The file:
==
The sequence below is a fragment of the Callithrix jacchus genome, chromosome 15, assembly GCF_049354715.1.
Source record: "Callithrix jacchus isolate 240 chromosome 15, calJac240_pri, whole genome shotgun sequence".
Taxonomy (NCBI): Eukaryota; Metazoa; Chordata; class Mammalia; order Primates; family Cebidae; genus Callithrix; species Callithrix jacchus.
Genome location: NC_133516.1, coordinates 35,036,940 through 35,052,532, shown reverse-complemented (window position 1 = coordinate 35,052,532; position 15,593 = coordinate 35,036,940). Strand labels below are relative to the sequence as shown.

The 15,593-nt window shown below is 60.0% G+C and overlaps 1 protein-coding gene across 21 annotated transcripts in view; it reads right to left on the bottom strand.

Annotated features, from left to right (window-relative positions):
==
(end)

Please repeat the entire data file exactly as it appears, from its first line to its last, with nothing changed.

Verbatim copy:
The sequence below is a fragment of the Callithrix jacchus genome, chromosome 15, assembly GCF_049354715.1.
Source record: "Callithrix jacchus isolate 240 chromosome 15, calJac240_pri, whole genome shotgun sequence".
Taxonomy (NCBI): Eukaryota; Metazoa; Chordata; class Mammalia; order Primates; family Cebidae; genus Callithrix; species Callithrix jacchus.
Genome location: NC_133516.1, coordinates 35,036,940 through 35,052,532, shown reverse-complemented (window position 1 = coordinate 35,052,532; position 15,593 = coordinate 35,036,940). Strand labels below are relative to the sequence as shown.

The 15,593-nt window shown below is 60.0% G+C and overlaps 1 protein-coding gene across 21 annotated transcripts in view; it reads right to left on the bottom strand.

Annotated features, from left to right (window-relative positions):